What’s the time Mr Wolf…?

Manipulated image referenced above is a Tex Avery illustration (he made Little Red Riding hood sexy, think of  ‘Who Framed Roger Rabbit’)

It’s time to re-evaluate the status quo, time to tap into our roots and discover what it really means to design…So the destructive process of planned obsolescence isn’t really getting us anywhere (see last post ‘how long will it last…) let’s discuss the importance of good sustainable design. Design that is no longer about ‘patching’ up a problem (physical or economical), design that isn’t focused on consumption as its primary objective but design that concentrates less on the material and more towards lateral thinking.

We mentioned a couple of products in the last post that were good examples of ‘Heirloom Design’, products built to last and attain their desirability over time, however it should be noted that when creating such a product a certain type of thought process is implemented. We at BrandCulture understand the importance of creative thinking, we know design has the ability to transcend beyond a physical object and in to the subconscious. Design is more than just the aesthetic, it must be functional, evoke emotion, adapt and ultimately solve a common problem with a sustainable solution.

Take the two projects we did for Sydney Water for example. Without going into the jobs in to much detail (Potts Hill & Parramatta) the objective was to not just create ‘pretty’ pictures on any given wall, sure it’s nice to have something to look at it in the work place but there has to be meaning behind it, it has to have purpose. This purpose should then give birth to emotion and help the observer find the connection or relationship between his or her environment. It instills a sense of identity and thus highlights the importance of culture and context.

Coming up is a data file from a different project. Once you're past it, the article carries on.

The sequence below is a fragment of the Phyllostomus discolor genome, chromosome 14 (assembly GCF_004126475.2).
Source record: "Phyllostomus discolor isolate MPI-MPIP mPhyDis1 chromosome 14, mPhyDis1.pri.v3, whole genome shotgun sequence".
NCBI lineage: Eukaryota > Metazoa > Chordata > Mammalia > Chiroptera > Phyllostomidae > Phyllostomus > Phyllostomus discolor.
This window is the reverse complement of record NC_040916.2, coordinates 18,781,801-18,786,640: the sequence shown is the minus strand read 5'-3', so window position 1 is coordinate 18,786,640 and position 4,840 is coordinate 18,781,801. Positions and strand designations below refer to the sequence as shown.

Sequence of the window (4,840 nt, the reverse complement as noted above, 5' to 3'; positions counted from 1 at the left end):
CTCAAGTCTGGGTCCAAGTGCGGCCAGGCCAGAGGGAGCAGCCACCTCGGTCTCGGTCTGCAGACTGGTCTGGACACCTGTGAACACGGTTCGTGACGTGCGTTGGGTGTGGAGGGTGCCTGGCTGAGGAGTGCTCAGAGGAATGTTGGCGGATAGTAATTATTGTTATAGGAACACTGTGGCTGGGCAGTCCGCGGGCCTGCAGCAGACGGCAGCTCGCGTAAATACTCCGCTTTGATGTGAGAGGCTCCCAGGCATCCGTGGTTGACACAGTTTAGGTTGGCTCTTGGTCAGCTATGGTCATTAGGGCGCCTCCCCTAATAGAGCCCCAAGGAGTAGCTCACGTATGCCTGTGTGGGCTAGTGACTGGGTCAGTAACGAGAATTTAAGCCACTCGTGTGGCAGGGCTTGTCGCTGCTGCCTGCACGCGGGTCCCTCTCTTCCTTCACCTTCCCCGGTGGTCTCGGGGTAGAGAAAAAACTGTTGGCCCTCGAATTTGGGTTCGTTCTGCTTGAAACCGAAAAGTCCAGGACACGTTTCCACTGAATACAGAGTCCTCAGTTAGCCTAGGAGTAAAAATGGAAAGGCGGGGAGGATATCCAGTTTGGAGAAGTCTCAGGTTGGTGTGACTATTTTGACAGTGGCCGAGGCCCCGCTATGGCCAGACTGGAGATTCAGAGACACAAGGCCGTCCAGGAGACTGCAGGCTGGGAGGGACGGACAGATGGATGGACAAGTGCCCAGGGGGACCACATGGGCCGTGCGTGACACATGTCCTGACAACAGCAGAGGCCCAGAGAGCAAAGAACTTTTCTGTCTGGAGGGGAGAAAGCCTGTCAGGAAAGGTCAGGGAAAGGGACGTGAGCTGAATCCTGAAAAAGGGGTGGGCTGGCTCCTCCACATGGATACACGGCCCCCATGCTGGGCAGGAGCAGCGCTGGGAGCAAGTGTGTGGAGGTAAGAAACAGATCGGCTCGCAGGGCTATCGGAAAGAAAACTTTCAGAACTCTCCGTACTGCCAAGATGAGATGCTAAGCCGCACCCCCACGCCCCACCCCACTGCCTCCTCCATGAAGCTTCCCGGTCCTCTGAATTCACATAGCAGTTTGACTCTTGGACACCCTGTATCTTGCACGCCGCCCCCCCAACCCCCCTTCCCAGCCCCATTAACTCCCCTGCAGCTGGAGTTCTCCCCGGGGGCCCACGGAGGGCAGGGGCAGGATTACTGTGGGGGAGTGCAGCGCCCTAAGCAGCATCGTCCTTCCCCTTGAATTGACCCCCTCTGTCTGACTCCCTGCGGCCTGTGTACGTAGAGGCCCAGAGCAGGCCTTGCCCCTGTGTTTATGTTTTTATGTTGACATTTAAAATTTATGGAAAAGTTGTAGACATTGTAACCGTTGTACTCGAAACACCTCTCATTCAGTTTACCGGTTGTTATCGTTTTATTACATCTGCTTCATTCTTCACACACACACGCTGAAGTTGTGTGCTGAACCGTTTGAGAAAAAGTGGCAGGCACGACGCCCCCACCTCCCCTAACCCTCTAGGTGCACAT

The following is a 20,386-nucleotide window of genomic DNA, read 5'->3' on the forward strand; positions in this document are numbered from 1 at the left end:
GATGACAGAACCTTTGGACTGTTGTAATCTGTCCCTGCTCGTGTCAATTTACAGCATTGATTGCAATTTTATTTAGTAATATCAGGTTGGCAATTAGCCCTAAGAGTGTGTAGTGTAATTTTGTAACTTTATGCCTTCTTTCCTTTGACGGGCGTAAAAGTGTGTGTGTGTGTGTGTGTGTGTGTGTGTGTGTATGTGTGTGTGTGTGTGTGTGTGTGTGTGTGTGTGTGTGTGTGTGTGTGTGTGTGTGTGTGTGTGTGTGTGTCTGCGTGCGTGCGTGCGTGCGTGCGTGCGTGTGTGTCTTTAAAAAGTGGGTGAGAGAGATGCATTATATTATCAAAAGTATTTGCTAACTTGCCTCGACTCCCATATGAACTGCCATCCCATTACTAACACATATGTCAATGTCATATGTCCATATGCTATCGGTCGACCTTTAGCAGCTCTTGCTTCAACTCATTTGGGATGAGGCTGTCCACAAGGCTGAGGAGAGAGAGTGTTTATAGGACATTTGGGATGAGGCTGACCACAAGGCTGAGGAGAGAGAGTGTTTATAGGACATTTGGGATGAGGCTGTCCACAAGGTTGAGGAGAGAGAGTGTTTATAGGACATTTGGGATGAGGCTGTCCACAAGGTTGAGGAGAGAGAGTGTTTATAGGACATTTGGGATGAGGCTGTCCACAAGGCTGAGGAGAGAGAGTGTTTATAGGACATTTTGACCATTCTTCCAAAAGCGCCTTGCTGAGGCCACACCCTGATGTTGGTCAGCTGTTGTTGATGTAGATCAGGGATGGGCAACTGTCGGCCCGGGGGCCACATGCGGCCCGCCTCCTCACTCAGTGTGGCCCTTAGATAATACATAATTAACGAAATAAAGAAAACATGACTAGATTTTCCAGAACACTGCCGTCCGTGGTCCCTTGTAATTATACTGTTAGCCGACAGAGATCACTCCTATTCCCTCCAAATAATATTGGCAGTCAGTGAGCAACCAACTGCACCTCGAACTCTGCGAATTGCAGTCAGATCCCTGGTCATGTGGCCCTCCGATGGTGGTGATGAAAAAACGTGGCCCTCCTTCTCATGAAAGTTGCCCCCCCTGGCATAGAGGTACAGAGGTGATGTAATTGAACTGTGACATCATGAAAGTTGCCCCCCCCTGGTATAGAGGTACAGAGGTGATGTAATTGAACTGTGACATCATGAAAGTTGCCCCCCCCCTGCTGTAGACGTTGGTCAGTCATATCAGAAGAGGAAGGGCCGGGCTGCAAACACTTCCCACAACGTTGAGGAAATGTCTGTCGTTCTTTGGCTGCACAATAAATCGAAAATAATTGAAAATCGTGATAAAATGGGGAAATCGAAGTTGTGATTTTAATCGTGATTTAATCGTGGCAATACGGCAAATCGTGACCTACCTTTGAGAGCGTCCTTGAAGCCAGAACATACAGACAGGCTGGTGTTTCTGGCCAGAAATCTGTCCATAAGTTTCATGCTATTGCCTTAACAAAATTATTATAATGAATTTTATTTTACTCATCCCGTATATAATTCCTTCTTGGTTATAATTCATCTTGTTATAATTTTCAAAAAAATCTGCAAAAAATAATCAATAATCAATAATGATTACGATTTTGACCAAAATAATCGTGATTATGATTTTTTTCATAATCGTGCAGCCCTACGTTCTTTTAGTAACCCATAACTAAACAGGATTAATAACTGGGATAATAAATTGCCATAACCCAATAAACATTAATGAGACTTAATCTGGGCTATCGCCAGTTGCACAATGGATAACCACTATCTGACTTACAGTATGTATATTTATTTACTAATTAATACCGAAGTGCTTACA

BrandCulture ‘s objective for every environmental branding project is to encourage creative thinking through the built environment; a work-place (habitat) that stimulates senses, thought and behaviour resulting in thinking laterally about ones surroundings, continuing the practice of good design that is Semi-permanent and inturn sustainable. Think less visual noise and more about the brand story that will be owned by the people who inhabit those spaces.

Above (left to right): Sydney Water – Potts Hill ‘Memoirs’ and Parramatta ‘The Journey’.

Over the last decade there has been significant change in many matters, from Global Warming to Health and Security,  now design is slowly reverting back to its origins, no longer preoccupied with creating stylish, popular objects but more focused on longevity, identity and sustainability. BrandCulture believes this should’ve been and should always be the case. We must not only concentrate on creating physical products that last, but also strive towards designing working and social environments that encourage and arouse the creative thinking process, through smart and innovative design we can truly make the world a better place to live in.

Ingrid is the President of the International Association for Community Development and is committed to fostering an international dialogue about designing innovative methodologies for sustainable development.

If you’d like to take some time out, we suggest you watch this interesting TED talk from Tim Brown (CEO of IDEO) on the subject at hand.